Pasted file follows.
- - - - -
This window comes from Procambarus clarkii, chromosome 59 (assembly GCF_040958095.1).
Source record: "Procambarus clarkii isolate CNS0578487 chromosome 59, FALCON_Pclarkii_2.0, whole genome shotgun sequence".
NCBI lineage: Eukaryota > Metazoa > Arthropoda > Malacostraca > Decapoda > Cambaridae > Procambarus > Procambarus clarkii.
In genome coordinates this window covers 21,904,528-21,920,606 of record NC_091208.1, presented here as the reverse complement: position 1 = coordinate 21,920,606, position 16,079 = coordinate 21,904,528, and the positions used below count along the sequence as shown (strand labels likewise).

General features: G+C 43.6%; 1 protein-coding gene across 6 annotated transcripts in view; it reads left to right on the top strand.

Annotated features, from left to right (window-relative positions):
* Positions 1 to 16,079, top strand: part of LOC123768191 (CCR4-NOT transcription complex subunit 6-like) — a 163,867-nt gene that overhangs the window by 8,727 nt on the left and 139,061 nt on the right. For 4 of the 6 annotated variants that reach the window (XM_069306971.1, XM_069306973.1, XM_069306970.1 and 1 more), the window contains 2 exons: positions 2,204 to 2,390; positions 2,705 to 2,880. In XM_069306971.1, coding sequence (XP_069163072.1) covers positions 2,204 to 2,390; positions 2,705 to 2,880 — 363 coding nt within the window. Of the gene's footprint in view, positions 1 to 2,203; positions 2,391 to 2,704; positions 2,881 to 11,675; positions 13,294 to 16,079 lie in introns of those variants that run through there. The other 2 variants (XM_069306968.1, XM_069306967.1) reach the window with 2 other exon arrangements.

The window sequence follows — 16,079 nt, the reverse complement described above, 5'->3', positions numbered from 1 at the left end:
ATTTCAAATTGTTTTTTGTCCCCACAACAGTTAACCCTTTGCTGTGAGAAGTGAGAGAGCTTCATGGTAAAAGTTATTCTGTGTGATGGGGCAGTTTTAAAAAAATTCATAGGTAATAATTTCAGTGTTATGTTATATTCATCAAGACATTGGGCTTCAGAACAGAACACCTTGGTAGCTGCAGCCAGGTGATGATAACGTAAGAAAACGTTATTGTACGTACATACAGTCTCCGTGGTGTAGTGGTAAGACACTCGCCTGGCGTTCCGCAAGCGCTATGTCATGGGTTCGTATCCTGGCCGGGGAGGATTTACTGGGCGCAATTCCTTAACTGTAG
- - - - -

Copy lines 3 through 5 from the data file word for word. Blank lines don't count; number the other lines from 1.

NCBI lineage: Eukaryota > Metazoa > Arthropoda > Malacostraca > Decapoda > Cambaridae > Procambarus > Procambarus clarkii.
In genome coordinates this window covers 21,904,528-21,920,606 of record NC_091208.1, presented here as the reverse complement: position 1 = coordinate 21,920,606, position 16,079 = coordinate 21,904,528, and the positions used below count along the sequence as shown (strand labels likewise).

General features: G+C 43.6%; 1 protein-coding gene across 6 annotated transcripts in view; it reads left to right on the top strand.